Shocking Brazil Leaks Prompt Panic In Fraud-Riddled Coup Govt

Brazil's acting President Michel Temer arrives to speak, at Planalto presidential palace in Brasilia, Brazil, Thursday, May 12, 2016.

Brazil’s acting President Michel Temer arrives to speak, at Planalto presidential palace in Brasilia, Brazil, Thursday, May 12, 2016.

Fear that more damning leaks solidifying claims that the plan to remove suspended President Dilma Rousseff was a coup is settling in around the unelected interim President Michel Temer, prompting advisors to suggest a shift of corrupt ministers as political scandal rocks the imposed government just two weeks after being installed, the Brazilian daily Folha de Sao Paulo reported Thursday.

Temer advisors have reportedly proposed that ministers named in the Operation Car Wash corruption investigations, focused on uncovering bribery and money laundering in the state oil company Petrobras, be moved within a month or directly respond to the legal accusations they face, Folha reported.

The suggestion comes after explosive wiretap leaks this week provided shocking evidence that a key motive of the impeach bid against Rousseff was putting a stop to investigations targeting corrupt officials.

A total  of seven of Temer’s interim ministers are implicated in Operation Car Wash, including Planning Minister Romero Juca, who stepped aside this week over a bombshell leak. The then-Senator was caught secretly on tape saying he was talking to military commanders and the Supreme Court to ensure Rousseff’s ouster as part of a plot to halt the fraud probe targeting him and his allies.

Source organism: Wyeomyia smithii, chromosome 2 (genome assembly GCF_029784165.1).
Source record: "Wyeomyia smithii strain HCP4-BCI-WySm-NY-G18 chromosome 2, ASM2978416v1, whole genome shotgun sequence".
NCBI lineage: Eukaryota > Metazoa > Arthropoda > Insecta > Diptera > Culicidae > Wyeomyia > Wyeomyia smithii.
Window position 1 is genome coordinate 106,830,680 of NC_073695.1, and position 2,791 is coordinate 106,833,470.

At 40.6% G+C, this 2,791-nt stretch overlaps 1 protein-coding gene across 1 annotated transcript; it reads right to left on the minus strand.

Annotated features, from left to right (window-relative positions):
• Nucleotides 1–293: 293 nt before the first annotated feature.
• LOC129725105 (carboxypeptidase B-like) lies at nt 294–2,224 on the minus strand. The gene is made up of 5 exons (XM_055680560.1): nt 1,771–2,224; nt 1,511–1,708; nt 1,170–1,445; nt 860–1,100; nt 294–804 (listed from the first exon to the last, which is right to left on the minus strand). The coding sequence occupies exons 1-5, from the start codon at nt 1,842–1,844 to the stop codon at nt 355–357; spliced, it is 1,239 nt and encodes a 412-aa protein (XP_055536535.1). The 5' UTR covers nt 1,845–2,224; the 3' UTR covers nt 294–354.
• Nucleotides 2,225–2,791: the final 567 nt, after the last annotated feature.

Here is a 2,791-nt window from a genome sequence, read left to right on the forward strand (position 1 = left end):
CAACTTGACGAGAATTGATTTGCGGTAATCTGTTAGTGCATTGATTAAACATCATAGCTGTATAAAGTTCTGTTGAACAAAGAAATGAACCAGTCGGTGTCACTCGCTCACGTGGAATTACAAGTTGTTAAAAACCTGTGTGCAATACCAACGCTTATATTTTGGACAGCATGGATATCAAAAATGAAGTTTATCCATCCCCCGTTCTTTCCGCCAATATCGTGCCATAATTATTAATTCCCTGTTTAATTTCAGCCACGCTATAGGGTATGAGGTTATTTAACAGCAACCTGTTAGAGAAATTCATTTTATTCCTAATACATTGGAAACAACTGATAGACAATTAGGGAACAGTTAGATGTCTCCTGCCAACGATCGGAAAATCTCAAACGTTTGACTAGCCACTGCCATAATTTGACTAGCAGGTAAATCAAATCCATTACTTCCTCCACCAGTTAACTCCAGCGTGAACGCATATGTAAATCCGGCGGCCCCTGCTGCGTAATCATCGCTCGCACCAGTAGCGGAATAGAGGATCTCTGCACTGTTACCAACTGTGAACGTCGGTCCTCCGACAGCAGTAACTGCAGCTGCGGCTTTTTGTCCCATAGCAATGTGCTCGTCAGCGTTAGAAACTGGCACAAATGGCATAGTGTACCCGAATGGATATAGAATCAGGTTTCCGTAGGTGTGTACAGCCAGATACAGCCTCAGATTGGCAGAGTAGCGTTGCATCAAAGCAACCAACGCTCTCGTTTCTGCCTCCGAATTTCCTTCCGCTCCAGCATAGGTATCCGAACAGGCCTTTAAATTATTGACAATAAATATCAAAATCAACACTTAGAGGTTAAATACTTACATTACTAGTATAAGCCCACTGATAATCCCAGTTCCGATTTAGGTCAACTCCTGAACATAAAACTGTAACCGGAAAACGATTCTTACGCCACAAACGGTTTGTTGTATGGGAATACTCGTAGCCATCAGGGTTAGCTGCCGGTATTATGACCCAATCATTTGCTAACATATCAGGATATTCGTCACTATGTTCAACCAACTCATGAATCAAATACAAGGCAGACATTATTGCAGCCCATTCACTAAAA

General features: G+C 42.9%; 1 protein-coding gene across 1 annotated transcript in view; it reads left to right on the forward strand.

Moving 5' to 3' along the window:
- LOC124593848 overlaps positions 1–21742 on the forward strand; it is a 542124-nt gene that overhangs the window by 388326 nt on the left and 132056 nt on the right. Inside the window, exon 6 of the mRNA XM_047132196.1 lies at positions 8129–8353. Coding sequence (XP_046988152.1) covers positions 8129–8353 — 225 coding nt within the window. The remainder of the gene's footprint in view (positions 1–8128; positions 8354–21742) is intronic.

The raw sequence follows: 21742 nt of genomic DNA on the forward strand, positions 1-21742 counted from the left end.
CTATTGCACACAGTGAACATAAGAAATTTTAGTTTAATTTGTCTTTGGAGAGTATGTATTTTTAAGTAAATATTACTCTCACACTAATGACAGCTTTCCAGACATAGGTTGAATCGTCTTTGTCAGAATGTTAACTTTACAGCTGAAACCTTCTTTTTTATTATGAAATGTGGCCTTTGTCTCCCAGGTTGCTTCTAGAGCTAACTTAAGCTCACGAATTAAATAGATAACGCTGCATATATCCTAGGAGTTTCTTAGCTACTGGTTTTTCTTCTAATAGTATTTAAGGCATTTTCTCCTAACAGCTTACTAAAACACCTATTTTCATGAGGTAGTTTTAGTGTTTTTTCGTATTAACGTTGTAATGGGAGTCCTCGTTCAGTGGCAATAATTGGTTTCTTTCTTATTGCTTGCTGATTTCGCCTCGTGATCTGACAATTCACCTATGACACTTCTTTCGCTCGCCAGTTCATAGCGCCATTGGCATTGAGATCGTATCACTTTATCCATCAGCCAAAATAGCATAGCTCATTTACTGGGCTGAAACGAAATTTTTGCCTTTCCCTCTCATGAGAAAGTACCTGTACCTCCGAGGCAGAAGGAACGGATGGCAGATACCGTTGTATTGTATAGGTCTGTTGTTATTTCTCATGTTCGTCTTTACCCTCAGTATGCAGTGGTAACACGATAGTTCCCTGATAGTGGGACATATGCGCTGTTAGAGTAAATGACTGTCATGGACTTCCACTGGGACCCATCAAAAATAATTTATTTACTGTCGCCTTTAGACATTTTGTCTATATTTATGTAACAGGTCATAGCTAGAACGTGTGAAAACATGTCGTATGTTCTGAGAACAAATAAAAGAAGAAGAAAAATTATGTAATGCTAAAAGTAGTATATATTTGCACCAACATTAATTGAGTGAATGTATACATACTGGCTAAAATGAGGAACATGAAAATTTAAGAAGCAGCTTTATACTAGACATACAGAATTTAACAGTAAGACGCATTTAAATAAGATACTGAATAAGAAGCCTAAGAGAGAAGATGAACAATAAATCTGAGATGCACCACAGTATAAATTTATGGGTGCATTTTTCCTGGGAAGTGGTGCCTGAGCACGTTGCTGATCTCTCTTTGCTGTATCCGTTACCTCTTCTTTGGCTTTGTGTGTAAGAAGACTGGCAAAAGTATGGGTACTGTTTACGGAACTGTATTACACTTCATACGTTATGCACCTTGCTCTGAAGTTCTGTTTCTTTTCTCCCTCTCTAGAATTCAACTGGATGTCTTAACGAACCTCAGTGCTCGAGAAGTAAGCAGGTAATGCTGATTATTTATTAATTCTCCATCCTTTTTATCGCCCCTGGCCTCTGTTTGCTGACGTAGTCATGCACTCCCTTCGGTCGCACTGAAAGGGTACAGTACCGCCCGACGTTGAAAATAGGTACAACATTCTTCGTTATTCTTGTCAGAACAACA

A second leak this week revealed that Senate leader Renan Calheiros also wanted to halt Operation Car Wash. The conservative senator, also a target of the anti-corruption campaign, said he hoped to change key laws propelling the investigations.

A third leak, reported Thursday by Folha, shows that former dictatorship-era politician and president from 1985 to 1990 said that there would need to be “certain conditions” to get lawmakers on board supporting the plan to install Temer as president.

The conversations were all leaked by former state oil executive Sergio Machado, raising concerns within Temer’s ranks that there could be wiretap evidence going public soon that would heap further scandal on the embattled unelected government. According to Folha, Machado has reportedly already passed on more recordings to the Attorney General’s office.

Machado, former president of the Petrobras subsidiary Transpetro, is also a target of the Operation Car Wash investigations.

Aside from Juca, the names of Temer’s interim Health Minister Ricardo Barros, City Development Minister Bruno Araujo, Education and Culture Minister Mendonca Filho, Tourism Minister Henrique Eduardo Alves, Defense Minister Raul Jungmann, Foreign Minister Jose Serra, and Government Secretariat Minister Geddel Vieira are also named in Operation Car Wash.

In two weeks since taking over from Rousseff after the Senate voted 55 to 22 to suspend her for 180 days to face an impeachment trial, Temer has unveiled a staunch austerity agenda with cuts to social spending, privatization plans, and expanded access to Brazil for foreign corporations.

If the Senate, overseen by the Supreme Court, ultimately decides to impeach Rousseff with a two-thirds majority vote after the trial, Temer will be permanently installed as president until 2018.

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